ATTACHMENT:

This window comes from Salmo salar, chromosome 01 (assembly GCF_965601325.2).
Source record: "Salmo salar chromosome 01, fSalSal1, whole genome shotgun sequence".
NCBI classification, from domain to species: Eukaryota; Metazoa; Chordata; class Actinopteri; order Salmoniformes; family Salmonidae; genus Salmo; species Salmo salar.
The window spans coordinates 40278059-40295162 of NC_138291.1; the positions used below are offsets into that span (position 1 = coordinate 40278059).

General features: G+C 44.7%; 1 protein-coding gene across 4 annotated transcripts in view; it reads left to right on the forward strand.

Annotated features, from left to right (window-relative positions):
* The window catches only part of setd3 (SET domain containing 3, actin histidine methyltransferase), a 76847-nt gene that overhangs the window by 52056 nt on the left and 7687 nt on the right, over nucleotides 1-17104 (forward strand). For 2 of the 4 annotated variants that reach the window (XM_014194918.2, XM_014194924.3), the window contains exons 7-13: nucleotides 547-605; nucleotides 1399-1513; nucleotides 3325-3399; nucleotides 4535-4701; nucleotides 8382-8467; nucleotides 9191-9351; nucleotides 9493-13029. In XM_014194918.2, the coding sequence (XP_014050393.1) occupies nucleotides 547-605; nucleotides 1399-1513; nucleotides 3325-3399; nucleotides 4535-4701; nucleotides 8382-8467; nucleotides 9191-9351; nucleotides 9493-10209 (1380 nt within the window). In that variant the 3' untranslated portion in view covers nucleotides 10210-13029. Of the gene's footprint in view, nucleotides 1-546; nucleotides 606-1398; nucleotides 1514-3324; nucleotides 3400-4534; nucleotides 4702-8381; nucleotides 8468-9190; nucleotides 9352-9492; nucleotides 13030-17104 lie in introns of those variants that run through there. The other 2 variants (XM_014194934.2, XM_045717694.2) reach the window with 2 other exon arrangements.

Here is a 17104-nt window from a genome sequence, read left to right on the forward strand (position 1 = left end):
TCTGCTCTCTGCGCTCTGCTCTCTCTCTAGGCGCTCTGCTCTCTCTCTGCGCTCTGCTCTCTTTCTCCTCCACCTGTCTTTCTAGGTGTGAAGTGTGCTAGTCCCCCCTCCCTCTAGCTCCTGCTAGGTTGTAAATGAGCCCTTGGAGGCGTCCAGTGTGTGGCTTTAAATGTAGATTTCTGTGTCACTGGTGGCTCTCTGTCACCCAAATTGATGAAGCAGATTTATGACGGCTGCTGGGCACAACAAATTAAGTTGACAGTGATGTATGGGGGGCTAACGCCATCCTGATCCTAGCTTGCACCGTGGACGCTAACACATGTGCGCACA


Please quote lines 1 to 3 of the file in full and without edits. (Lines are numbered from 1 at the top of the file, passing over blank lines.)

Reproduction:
This window comes from Salmo salar, chromosome 01 (assembly GCF_965601325.2).
Source record: "Salmo salar chromosome 01, fSalSal1, whole genome shotgun sequence".
NCBI classification, from domain to species: Eukaryota; Metazoa; Chordata; class Actinopteri; order Salmoniformes; family Salmonidae; genus Salmo; species Salmo salar.